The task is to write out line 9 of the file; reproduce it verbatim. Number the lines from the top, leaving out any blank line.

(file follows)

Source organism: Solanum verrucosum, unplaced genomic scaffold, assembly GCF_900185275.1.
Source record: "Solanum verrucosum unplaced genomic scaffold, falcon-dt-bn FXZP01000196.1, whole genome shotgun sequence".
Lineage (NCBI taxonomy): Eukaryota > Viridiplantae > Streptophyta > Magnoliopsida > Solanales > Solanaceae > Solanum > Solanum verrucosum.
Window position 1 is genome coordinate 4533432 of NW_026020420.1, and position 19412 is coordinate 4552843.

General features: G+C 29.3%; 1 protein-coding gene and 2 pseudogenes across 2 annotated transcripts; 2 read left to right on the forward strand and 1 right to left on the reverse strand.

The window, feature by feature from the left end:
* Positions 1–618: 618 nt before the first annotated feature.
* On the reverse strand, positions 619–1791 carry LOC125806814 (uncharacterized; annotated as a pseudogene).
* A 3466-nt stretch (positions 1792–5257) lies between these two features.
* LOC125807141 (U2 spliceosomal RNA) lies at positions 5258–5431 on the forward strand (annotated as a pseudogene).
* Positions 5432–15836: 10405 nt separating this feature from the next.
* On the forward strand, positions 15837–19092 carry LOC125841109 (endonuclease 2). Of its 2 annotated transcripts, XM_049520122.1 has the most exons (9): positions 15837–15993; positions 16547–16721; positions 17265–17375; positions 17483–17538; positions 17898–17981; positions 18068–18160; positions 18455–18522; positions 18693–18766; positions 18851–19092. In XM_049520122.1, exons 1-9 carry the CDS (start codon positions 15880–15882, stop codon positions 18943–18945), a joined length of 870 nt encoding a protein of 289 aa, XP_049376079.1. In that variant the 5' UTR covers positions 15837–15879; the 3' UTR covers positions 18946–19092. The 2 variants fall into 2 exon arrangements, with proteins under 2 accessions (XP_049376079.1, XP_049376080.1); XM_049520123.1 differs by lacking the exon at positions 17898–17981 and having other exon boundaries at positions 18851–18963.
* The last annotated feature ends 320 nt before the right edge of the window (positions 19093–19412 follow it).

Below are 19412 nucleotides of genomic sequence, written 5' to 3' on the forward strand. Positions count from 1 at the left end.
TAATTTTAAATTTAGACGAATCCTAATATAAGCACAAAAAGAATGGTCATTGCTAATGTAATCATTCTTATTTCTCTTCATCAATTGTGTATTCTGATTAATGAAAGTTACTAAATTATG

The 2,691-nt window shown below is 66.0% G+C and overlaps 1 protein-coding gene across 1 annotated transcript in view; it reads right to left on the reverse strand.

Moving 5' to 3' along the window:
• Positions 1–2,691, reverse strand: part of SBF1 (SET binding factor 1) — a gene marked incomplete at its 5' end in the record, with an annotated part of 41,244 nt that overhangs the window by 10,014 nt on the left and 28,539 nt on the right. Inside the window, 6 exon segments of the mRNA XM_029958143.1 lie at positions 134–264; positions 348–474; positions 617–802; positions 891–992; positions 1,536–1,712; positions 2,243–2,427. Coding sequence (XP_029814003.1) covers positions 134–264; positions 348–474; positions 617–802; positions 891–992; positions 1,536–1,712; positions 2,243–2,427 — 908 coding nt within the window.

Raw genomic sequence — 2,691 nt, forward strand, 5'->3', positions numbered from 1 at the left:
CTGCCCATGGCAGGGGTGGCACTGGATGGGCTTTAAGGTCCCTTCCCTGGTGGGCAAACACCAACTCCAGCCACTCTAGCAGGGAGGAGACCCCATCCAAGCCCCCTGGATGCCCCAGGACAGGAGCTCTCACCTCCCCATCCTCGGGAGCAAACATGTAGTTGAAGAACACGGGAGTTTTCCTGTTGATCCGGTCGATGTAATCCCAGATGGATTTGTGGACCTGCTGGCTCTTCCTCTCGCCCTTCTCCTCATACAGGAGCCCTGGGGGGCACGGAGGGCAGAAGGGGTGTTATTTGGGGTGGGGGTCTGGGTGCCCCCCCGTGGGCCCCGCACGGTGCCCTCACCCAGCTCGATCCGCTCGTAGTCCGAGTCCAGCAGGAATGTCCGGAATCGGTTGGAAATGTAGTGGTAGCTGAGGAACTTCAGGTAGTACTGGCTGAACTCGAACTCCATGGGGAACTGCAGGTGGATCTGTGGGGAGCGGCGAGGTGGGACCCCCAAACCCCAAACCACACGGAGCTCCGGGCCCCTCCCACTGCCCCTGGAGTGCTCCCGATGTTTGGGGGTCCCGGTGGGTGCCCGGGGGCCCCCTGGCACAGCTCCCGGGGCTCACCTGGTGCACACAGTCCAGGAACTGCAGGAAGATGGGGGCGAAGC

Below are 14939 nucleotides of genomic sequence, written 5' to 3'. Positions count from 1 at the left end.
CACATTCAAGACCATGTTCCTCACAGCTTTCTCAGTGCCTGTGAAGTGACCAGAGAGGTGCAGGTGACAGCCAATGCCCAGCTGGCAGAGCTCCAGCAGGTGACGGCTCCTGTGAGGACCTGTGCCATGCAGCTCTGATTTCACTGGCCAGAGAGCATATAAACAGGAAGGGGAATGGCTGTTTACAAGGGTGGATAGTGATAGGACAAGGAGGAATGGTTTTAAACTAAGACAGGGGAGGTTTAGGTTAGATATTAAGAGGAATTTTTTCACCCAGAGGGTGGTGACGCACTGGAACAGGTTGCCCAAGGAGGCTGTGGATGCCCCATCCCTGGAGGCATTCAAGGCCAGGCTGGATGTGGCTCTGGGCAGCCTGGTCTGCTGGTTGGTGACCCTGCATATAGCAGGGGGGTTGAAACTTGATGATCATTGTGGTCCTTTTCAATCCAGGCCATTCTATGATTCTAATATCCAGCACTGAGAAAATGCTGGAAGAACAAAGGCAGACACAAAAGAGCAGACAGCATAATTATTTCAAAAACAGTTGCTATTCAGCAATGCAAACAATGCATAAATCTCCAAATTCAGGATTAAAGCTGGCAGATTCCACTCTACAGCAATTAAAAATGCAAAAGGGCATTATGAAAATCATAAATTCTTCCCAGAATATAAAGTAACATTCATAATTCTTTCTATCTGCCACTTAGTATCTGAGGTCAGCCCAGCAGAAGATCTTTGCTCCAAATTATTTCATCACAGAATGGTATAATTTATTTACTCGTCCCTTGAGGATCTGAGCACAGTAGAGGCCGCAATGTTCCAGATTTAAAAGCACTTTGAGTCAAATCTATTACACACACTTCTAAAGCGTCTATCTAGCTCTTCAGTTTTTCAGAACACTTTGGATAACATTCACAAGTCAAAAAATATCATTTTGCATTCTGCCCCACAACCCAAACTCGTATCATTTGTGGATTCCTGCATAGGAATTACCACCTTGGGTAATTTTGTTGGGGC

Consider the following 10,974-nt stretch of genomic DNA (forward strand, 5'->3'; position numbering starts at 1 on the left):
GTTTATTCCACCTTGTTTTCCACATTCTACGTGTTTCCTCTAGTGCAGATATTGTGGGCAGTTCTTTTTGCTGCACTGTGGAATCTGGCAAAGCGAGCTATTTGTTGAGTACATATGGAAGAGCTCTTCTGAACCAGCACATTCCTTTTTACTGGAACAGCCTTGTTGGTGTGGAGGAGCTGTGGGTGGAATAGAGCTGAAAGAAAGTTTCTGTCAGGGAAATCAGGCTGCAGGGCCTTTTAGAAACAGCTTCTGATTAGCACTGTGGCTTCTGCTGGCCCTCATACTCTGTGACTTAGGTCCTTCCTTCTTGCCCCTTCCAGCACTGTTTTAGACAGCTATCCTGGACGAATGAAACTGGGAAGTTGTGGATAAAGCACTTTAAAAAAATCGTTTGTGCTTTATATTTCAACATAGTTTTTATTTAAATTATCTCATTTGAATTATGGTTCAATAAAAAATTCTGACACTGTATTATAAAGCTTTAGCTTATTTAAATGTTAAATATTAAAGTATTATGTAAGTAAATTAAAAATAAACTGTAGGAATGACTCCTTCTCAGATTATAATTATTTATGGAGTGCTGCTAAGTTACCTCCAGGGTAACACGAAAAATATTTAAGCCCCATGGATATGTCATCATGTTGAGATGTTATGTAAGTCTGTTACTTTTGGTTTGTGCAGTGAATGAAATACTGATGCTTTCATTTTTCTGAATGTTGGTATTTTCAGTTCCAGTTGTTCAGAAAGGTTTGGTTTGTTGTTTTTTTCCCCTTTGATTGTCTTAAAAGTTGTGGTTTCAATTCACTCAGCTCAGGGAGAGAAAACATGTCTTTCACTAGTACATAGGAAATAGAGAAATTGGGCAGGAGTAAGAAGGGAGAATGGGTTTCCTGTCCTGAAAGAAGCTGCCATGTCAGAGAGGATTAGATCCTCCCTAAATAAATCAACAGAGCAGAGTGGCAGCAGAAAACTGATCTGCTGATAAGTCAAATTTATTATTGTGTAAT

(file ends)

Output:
* A 3466-nt stretch (positions 1792–5257) lies between these two features.